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World's First Residential Inverter Air ConditionerWorld

Initial stage of development saw many compressors broken when used with inverter.
Engineers gave up summer holidays and worked naked in the heat, making prototypes and checking their performance.

World's First Residential Inverter Air Conditioner

In the early 70s, cooling/heating type air conditioners had a limited heating capacity and most of them needed auxiliary heaters in their indoor units to complement their heating capacity.

As energy-saving awareness rose in the wake of the 1973 oil crisis, the emergence of new technology was long awaited for reducing energy loss by a continuous control of compressor capacity so that the conventional on-off control for temperature adjustment was to be replaced. Many had predicted that the use of an inverter, or frequency converter, would be an optimal choice to serve the purpose, but inverters in those days were too large and expensive to be built into air conditioners. Despite these challenges, Toshiba, with a state-of-the-art high-power transistor and microprocessor-controlled sinusoidal pulse width modulation, achieved a significant downsizing in its inverters. An inverter whose size and weight was only one-sixth that of a conventional inverter, was instrumental in Toshiba's launch of the world's first air conditioner for commercial use in October 1980.

Toshiba's next quest was to apply this inverter technology to residential air conditioners in the hope that the technology would also allow flexible capacity changes for residential air conditioners. The development started in December 1980. The biggest challenge was the price and size of the inverter, an electric circuit used to control the rotation speed of a compressor; and in addition, the engineers also had to deal with other big challenges. Prior to the emergence of inverter air conditioners, air conditioners operated with a compressor, the heart of an air conditioner, which rotates at a fixed speed. However, with this new inverter technology, the engineers did not know what trouble or damage to expect on the compressors that run at variable speeds controlled by the inverter.

So, the engineers started the development of an inverter air conditioner with trial and error, witnessing many compressors broken through the course of their development activities. The first issue found was that the compressor saw lubricant oil flowing out from its mechanical parts when operated at a high speed and lacked lubrication when operated at a low speed. The second problem was found in the discharge valves; all of them were found broken, resulting from an increased intensity of the impact on the valves as the roller speed increased. Some vane wear was also found due to a similar cause. The third problem was an abnormal high-pitched noise that occurred during the operation. The engineers worked hard to overcome these problems one by one.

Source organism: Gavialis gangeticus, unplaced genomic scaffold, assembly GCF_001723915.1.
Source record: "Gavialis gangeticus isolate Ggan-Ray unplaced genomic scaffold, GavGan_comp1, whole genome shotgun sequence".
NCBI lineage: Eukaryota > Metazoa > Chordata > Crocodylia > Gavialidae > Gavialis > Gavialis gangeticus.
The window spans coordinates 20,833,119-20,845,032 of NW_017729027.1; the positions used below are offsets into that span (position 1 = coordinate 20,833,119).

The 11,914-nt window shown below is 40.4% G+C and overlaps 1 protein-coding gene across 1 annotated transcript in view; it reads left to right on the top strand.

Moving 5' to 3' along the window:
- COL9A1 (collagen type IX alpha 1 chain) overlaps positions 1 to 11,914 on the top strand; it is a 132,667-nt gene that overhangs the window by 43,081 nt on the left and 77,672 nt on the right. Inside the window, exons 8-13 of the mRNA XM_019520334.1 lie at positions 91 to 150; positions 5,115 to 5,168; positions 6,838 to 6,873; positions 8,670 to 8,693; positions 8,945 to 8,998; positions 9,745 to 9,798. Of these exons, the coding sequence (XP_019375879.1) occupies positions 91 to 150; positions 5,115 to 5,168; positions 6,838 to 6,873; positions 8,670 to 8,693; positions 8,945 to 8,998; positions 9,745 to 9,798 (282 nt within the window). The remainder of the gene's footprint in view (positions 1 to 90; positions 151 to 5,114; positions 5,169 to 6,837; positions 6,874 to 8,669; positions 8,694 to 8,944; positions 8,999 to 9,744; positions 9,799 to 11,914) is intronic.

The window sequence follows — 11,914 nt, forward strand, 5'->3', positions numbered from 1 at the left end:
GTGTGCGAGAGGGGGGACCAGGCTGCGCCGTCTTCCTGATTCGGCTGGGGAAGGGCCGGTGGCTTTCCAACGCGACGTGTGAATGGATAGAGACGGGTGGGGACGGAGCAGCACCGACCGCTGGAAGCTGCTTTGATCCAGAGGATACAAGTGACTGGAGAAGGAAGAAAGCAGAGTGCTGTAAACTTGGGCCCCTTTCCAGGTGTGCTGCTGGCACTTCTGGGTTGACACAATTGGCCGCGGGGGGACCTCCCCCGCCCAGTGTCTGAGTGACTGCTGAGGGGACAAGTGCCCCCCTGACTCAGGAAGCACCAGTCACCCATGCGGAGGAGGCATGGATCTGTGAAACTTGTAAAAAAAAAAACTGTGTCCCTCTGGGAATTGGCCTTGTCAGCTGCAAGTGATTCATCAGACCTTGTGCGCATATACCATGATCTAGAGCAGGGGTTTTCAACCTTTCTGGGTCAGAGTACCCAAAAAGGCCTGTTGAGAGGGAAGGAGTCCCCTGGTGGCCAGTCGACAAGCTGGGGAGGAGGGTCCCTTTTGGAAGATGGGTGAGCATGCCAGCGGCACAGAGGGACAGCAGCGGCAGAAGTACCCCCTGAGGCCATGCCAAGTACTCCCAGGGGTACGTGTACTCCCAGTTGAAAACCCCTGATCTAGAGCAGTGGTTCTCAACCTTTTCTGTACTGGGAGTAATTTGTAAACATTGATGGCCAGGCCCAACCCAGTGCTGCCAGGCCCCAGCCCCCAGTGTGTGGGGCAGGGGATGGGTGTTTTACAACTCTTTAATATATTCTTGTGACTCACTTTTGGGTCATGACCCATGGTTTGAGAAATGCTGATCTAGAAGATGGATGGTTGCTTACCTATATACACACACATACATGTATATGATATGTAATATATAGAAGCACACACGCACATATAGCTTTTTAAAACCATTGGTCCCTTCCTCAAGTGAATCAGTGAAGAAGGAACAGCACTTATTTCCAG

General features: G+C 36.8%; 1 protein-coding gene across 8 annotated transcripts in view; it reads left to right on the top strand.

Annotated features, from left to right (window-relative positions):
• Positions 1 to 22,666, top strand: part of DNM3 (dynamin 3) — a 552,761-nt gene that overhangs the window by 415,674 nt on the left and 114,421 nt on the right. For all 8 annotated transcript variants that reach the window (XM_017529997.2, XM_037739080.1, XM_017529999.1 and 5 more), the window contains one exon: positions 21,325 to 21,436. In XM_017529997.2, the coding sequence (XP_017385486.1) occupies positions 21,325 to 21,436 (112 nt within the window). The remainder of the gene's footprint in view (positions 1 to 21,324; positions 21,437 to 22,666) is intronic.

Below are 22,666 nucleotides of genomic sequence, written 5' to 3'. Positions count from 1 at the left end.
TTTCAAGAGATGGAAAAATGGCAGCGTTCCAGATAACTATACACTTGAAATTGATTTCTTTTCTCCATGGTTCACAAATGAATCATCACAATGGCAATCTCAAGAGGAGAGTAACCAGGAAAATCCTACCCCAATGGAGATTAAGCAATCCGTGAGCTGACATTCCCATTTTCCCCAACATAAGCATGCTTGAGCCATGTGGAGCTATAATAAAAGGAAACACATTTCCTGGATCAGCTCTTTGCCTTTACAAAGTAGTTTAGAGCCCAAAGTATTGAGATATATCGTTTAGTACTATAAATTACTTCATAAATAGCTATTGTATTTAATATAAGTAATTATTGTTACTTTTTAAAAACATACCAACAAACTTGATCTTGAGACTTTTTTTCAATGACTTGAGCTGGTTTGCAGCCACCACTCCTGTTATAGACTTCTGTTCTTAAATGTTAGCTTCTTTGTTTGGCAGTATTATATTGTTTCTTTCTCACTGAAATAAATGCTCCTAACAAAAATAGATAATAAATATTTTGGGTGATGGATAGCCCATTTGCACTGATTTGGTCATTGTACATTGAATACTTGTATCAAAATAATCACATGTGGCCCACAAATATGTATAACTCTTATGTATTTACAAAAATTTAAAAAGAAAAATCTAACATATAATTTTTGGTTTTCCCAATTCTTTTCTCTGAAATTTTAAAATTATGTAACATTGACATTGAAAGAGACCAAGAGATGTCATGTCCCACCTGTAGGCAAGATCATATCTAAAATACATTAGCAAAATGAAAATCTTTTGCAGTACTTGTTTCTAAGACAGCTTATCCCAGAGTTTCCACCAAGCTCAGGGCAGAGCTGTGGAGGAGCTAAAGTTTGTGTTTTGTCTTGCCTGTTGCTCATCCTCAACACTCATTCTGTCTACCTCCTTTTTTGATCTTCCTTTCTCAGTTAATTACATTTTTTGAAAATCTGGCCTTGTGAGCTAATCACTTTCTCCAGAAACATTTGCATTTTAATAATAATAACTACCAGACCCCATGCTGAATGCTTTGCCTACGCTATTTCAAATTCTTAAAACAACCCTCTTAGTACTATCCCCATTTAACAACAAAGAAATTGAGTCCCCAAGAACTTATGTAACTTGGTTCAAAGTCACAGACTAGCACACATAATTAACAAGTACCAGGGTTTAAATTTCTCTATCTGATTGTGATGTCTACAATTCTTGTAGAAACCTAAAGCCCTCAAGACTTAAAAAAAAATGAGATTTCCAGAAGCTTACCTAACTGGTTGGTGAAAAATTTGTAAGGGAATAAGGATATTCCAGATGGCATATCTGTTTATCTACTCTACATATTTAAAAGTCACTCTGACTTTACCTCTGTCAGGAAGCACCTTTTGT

Since residential air conditioners operate on AC 100V, the voltage doubler rectifier was utilized to convert the power into AC 200V for supply to the compressor. To reduce the size of the inverter, a larger transistor (so-called giant transistor) was needed. The transistor was an important component for controlling via computer the circuit connecting the compressor with the inverter, and development of that transistor was done in cooperation with the engineers in the semiconductor division.

The compressor and inverter were nearly complete by the end of August 1981. The size of the inverter was reduced to one-third that of a commercial inverter, which was small enough to be mounted above the compressor in an outdoor unit of the residential air conditioner, and the cost was reduced to 40% of the original value. The engineers also worked through challenges in developing the refrigeration cycle. They gave up their summer holidays and worked naked in the heat as the factory had a power outage due to some renovations in progress, making prototypes, and checking their performance.

The product was finally completed in September 1981, and received a rave review after a press release on December 12, 1981. For the revolutionary innovation in the history of air conditioning technologies, Toshiba won the Ichimura Industrial Award in 1984 from the New Technology Development Foundation. The product was one of the first-ever registered as “One-Step on Electro-Technology” in 2008 by the Institute of Electrical Engineers of Japan.

Inverter Circuit

Inverter Circuit

The "One Step on Electro-Technology" recognition awarded by the Institute of Electrical Engineers of Japan

The "One Step on Electro-Technology" recognition awarded by the Institute of Electrical Engineers of Japan

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